Re: 100 Tek Photos


Stephen Hanselman
 

Hmmm, to an extent I'd have to disagree sort of. When I was coming up in the SF Bay Area the watch word was to go work at Tek for a couple of years them go someplace that would actually pay a semi-living wage. At the time Tek paid Beaverton wages in the middle of Silicon Valley.

On the other hand EVERYONE said if you wanted to polish electronics skills Tek was the place to go

Steve

-----Original Message-----
From: TekScopes@groups.io <TekScopes@groups.io> On Behalf Of Tony Fleming
Sent: Thursday, September 12, 2019 9:55 AM
To: TekScopes@groups.io
Subject: Re: [TekScopes] 100 Tek Photos

Lets hope that they move back to USA!
Lots of companies are coming back to USA and that would be great!
Nothing is for ever and after changes in our government, we will see if they STAY in the USA or not!

On Thu, Sep 12, 2019 at 11:47 AM Mlynch001 <mlynch002@gmail.com> wrote:

Chuck,

I don't think those observations are at all disparaging, they simply
are evidence of how great things are done. It has been lost to many,
that most of the great innovations from which we have benefited
actually originated from fairly humble beginnings or circumstances.
From what I have read about early TEKTRONIX corporate culture and
policies, I would say that these people were not so much worried about
peg boards and home built work benches. By all accounts Mr. Vollum and Mr.
Murdock as well as other TEK management, treated their workers well,
especially in the ways that count. In the early days, there was none
of the "them against us" attitude which permeated most corporations of
the day AND dominates the corporate landscape today. Compare "blue
collar" TEK of the day to "blue collar" GM (and many others as well)
of the day, the difference in corporate culture and treatment of the
rank and file people are 180 degrees opposite. I cannot recall
reading an account of any TEK employee of the day remembering that the
company was a terrible or oppressive place to work. On the other
hand, there are tens of thousands who wrote and remember the awful
working conditions at GM (and other contemporary companies') plants during the same time period.
The most productive days of the TEK legacy were those that
germinated from what now may be regarded as "sparse" working
conditions. In general, people appreciate and respond to being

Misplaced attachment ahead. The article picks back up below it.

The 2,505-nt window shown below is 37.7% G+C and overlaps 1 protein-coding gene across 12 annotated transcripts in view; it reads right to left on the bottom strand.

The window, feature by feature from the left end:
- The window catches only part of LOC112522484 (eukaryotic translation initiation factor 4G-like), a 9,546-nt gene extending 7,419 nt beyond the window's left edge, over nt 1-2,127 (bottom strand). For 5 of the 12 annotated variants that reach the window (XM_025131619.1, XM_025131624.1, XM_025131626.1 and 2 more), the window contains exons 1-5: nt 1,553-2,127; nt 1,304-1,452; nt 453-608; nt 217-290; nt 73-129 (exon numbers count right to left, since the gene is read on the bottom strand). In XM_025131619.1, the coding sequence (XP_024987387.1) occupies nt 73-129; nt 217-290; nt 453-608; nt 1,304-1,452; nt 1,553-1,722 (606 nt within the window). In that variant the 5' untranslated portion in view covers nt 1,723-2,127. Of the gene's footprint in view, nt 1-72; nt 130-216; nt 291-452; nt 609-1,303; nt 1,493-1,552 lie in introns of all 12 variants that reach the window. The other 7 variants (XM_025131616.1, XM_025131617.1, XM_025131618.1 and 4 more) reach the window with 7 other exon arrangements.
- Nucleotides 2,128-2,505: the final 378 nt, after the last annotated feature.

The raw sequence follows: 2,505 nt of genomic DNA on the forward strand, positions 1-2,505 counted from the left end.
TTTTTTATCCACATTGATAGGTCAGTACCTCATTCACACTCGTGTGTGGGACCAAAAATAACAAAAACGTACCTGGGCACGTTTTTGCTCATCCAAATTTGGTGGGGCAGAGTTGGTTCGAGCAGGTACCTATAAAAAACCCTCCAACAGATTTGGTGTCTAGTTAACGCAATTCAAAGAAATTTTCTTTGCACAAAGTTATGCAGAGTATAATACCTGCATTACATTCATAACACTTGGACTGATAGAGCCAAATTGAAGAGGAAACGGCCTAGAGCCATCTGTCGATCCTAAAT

treated like they have immense value to the company and are equals.
These people were members of that "Greatest Generation" what came out
of the Depression and WWII, these people persisted and succeeded as they had always done, in spite of hardships.
This spirit is what is missing in most "modern corporate" culture of
the day and continues to dominate today. We may have fancy offices
and state of the art facilities, but workers are not generally
appreciated or respected by their "bosses". Workers are simply
another cubicle wall, copier or desk that can be easily replaced when
the board of directors decides that the company image needs an "upgrade". Most of the "sparse"
working conditions (and the blue collar jobs) have moved to Asian
"sweat shops", what remains here are the gleaming edifices of "the corporation".
No jobs, except for the Board of directors and the administration staff.
I, myself, would rather that I was treated as if I was important,
even vital part of a company and work from a "home made" work bench.
There seems to be little evidence that these workers did not have the
tools that they needed, but the spirit of innovation and the frugal
nature of these people are visible in these sparse, home made
facilities. Since there was a generous performance bonus at the time,
I would bet that many people said, "Hey! we don't need that expensive
office suite or workbench, let's build one out of this stuff" and the
savings went into the profit of the company. Profits which the "blue
collar" employee actually benefited from. Compared to today, where
any "Profit" generally goes to the CEO and others at the top, the
workers get little or nothing (except the blame for lack of profit).
Early expansion of TEK facilities was driven by need, not by
appearance of corporate image. Oh what a change when compared to today's culture.
You are correct, being a continent away from government interference
did not hurt. Today, that has all changed, It seems as these work
benches and pegboards disappeared from TEKTRONIX, so did the
innovative spirit of the workers. In later years, the facilities
became very grand, and the shift from "actual results" to "corporate
image" became complete. In short, the spirit of Mr. Vollum and Mr.
Murdock (and others of their vein) was replaced by the faceless "board of directors", it was downhill from there.


Just my thoughts and ramblings.

--
Michael Lynch
Dardanelle, AR



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